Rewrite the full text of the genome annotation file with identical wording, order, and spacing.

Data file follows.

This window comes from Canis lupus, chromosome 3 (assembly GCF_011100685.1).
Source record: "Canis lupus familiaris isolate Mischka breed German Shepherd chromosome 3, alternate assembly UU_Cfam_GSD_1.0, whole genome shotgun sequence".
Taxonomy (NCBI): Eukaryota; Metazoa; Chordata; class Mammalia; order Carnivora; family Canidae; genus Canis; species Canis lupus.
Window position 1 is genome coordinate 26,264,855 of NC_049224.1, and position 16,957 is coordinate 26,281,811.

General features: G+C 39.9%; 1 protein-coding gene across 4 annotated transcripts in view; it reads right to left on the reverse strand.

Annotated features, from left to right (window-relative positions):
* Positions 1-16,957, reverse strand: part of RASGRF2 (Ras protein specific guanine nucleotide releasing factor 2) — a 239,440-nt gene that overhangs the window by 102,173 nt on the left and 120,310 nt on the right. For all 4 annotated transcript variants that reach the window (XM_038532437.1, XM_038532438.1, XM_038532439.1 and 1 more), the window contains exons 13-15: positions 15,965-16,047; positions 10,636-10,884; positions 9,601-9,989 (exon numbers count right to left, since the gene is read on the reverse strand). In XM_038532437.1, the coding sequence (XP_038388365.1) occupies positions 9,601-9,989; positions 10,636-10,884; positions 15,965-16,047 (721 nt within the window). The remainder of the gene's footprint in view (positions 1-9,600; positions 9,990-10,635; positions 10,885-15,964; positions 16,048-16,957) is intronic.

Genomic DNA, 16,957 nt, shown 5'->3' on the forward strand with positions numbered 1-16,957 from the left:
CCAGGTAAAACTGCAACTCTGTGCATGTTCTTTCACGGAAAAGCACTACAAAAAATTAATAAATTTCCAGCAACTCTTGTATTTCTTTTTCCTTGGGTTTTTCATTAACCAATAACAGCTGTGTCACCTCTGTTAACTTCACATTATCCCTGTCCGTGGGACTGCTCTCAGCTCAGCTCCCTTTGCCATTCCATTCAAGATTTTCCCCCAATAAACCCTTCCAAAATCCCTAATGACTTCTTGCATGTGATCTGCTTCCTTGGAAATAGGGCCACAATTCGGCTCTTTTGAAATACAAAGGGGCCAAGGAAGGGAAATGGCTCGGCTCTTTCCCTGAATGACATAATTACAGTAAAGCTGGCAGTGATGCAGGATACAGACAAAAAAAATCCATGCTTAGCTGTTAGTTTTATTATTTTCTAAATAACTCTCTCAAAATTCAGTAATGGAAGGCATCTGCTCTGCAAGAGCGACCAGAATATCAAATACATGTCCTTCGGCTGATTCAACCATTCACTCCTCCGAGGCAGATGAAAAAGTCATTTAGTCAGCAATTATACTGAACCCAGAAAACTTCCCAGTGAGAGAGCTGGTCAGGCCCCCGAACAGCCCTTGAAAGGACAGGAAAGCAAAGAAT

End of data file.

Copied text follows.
This window comes from Canis lupus, chromosome 3 (assembly GCF_011100685.1).
Source record: "Canis lupus familiaris isolate Mischka breed German Shepherd chromosome 3, alternate assembly UU_Cfam_GSD_1.0, whole genome shotgun sequence".
Taxonomy (NCBI): Eukaryota; Metazoa; Chordata; class Mammalia; order Carnivora; family Canidae; genus Canis; species Canis lupus.
Window position 1 is genome coordinate 26,264,855 of NC_049224.1, and position 16,957 is coordinate 26,281,811.

General features: G+C 39.9%; 1 protein-coding gene across 4 annotated transcripts in view; it reads right to left on the reverse strand.

Annotated features, from left to right (window-relative positions):
* Positions 1-16,957, reverse strand: part of RASGRF2 (Ras protein specific guanine nucleotide releasing factor 2) — a 239,440-nt gene that overhangs the window by 102,173 nt on the left and 120,310 nt on the right. For all 4 annotated transcript variants that reach the window (XM_038532437.1, XM_038532438.1, XM_038532439.1 and 1 more), the window contains exons 13-15: positions 15,965-16,047; positions 10,636-10,884; positions 9,601-9,989 (exon numbers count right to left, since the gene is read on the reverse strand). In XM_038532437.1, the coding sequence (XP_038388365.1) occupies positions 9,601-9,989; positions 10,636-10,884; positions 15,965-16,047 (721 nt within the window). The remainder of the gene's footprint in view (positions 1-9,600; positions 9,990-10,635; positions 10,885-15,964; positions 16,048-16,957) is intronic.

Genomic DNA, 16,957 nt, shown 5'->3' on the forward strand with positions numbered 1-16,957 from the left:
CCAGGTAAAACTGCAACTCTGTGCATGTTCTTTCACGGAAAAGCACTACAAAAAATTAATAAATTTCCAGCAACTCTTGTATTTCTTTTTCCTTGGGTTTTTCATTAACCAATAACAGCTGTGTCACCTCTGTTAACTTCACATTATCCCTGTCCGTGGGACTGCTCTCAGCTCAGCTCCCTTTGCCATTCCATTCAAGATTTTCCCCCAATAAACCCTTCCAAAATCCCTAATGACTTCTTGCATGTGATCTGCTTCCTTGGAAATAGGGCCACAATTCGGCTCTTTTGAAATACAAAGGGGCCAAGGAAGGGAAATGGCTCGGCTCTTTCCCTGAATGACATAATTACAGTAAAGCTGGCAGTGATGCAGGATACAGACAAAAAAAATCCATGCTTAGCTGTTAGTTTTATTATTTTCTAAATAACTCTCTCAAAATTCAGTAATGGAAGGCATCTGCTCTGCAAGAGCGACCAGAATATCAAATACATGTCCTTCGGCTGATTCAACCATTCACTCCTCCGAGGCAGATGAAAAAGTCATTTAGTCAGCAATTATACTGAACCCAGAAAACTTCCCAGTGAGAGAGCTGGTCAGGCCCCCGAACAGCCCTTGAAAGGACAGGAAAGCAAAGAAT